Early Bird COVID-19 Sermon for the Jewish New Year

Fans of my blog know that I never preach here, but given the pandemic, readers and colleagues may be curious how I am taking on the challenge of dealing with this topic–with no platitudes I promise– on one of the holiest days of the Jewish liturgical calendar. And as far as a sermon goes, it is not all that preachy:

There is a prayer we say only during the High Holy Days that for me is one of our most chilling prayers of all. The most famous part of it is,

“On Rosh Hashanah it is inscribed, and on Yom Kippur it is sealed, how many shall pass away and how many shall be born, who shall live and who shall die, who in good time and who in an untimely death. Who shall have rest and who shall wander. Who shall become rich and who impoverished.”

And so we are talking about fate, most basically, about life and death, and more broadly, about mental states such as calm versus anxiety and restlessness, and social states such as high and low classes. Then at the end of this prayer it proclaims,

“But repentance, prayer and righteousness avert the severe decree.” Somehow, for me, this is scant consolation. Look what has happened since the last time we said that prayer a year ago. The plagues of climate change, social turmoil, and of course COVID-19, with its offspring plagues of job loss, economic ruin, depression, loneliness and anxiety. Breathing room has been threatened globally and individually. Breathing itself has been put into question.

Last March, our congregation started having our Friday night Sabbath services on Zoom as soon as we could no longer meet in person. We did not miss even one service. At our first or second such service, fear and disorientation ran high. Someone said, “we are in exile yet again.” And even I, hospice chaplain that I am, was taken aback when someone asked me point blank, “How do we prepare to die?” “On Rosh Hashanah it is inscribed, and on Yom Kippur it is sealed, how many shall pass away and many shall be born, who shall live and who shall die.”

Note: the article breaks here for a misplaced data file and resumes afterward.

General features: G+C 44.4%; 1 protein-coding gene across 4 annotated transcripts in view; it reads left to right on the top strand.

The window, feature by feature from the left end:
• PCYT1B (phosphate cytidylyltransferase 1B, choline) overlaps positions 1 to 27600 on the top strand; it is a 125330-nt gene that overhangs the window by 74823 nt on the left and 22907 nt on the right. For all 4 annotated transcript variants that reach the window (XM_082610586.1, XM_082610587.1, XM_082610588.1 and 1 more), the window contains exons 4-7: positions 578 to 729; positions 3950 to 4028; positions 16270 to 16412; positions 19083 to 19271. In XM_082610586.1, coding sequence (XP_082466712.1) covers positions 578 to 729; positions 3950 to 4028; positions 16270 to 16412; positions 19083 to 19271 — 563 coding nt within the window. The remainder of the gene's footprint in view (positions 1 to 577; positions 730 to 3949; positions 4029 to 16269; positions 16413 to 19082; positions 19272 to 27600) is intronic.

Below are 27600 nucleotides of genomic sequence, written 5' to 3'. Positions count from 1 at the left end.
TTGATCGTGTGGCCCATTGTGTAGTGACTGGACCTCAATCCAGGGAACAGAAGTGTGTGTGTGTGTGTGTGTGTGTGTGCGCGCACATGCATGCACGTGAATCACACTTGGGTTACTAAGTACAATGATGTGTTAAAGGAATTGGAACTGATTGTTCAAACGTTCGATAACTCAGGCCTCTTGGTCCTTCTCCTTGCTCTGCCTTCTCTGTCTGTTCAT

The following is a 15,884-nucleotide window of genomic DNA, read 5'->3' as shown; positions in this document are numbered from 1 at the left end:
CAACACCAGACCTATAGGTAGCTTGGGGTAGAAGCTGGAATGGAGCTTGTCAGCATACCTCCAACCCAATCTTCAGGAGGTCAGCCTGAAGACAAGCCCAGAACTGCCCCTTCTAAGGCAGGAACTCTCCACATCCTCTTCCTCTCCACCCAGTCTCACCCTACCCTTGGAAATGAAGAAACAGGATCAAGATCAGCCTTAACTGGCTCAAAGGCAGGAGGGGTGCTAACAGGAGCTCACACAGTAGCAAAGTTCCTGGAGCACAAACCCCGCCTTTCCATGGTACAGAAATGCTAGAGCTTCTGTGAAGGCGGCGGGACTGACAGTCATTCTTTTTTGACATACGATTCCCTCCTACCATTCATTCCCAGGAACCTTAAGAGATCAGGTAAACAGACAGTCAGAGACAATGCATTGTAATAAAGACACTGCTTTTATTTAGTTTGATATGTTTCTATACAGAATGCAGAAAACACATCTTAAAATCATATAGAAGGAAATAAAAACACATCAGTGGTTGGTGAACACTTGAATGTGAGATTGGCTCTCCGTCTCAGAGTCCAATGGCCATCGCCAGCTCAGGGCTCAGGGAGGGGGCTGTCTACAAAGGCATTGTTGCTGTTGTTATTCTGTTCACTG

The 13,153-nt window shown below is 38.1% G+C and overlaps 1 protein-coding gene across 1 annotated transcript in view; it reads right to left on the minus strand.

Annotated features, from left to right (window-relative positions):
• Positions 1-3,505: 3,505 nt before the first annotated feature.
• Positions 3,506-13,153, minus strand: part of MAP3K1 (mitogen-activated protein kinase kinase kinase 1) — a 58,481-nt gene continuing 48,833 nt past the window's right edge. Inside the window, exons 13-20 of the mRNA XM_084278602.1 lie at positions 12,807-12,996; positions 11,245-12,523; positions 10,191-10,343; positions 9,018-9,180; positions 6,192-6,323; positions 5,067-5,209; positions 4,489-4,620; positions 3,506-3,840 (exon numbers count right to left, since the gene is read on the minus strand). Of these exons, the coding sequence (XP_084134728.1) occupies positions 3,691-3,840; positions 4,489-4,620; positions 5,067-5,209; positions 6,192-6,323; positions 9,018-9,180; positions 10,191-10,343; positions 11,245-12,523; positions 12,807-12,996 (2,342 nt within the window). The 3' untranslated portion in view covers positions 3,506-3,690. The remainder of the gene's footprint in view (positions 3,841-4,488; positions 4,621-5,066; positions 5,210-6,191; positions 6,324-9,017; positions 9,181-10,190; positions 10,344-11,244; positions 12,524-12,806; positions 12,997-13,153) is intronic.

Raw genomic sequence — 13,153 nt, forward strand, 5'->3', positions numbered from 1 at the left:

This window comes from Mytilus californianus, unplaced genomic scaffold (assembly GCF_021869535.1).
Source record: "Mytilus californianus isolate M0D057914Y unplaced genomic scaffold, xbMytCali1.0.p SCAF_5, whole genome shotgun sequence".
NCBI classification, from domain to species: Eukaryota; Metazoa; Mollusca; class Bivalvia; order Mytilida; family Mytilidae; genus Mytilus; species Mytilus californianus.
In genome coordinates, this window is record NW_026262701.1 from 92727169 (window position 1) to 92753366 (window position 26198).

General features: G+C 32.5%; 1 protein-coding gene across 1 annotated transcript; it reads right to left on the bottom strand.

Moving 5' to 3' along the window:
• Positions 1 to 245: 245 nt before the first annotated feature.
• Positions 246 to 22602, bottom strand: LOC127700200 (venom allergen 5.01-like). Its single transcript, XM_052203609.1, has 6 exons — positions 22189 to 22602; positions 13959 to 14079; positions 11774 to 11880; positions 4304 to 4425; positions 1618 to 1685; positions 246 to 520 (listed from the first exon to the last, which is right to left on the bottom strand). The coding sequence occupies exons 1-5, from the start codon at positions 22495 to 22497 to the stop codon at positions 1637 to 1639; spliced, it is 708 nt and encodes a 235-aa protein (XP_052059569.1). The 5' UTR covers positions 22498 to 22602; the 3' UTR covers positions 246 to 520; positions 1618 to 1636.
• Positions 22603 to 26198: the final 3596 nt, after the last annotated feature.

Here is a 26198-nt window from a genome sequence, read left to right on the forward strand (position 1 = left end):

As our services continued, and we saw that we were still alive, even after some of us had suffered from COVId-19, we relaxed some and looked forward to Friday nights. We were sustaining our community and even enlarging it to include people who could not leave home or who lived too far away to have come to our services in person, such as former members in south Jersey. True, the squares on the Zoom screen that looked so cute at first, became obnoxious reminders of how cut off from each other we were in certain ways. The squares became reminiscent of prison bars. And we could not share the earthly delights of a Sabbath dinner or feel the energy and comfort of sitting next to other members.

But we became more and more absorbed in the Torah discussion and felt the comfort of our voices and of the prayers and songs that we included. Which is what we are doing right now. Judaism has thrived through the centuries due to our resilience, our flexibility., and our creativity. We are masters at adapting to even the most dire of circumstances. We all have heard stories about secret seders during the Holocaust with the strangest of substitutes standing in for the ritual foods.

A very long time ago, we shifted to a religion based on the sacredness within, rather than to the sacredness of a particular external place called Israel. Here we are again expanding the idea of location, from a physical one to a virtual one. In fact, we are not tied to a specific location anywhere at all. It’s as if we are praying together here in another dimension…well who knows, maybe that will be the next change in a million years or so. Services by then might just be vibrations and emanations anyway. We have survived centuries of exile from the Land of Israel. We are surviving exile of another sort—,God grant it not be permanent,—- from physical connection, the connection of place.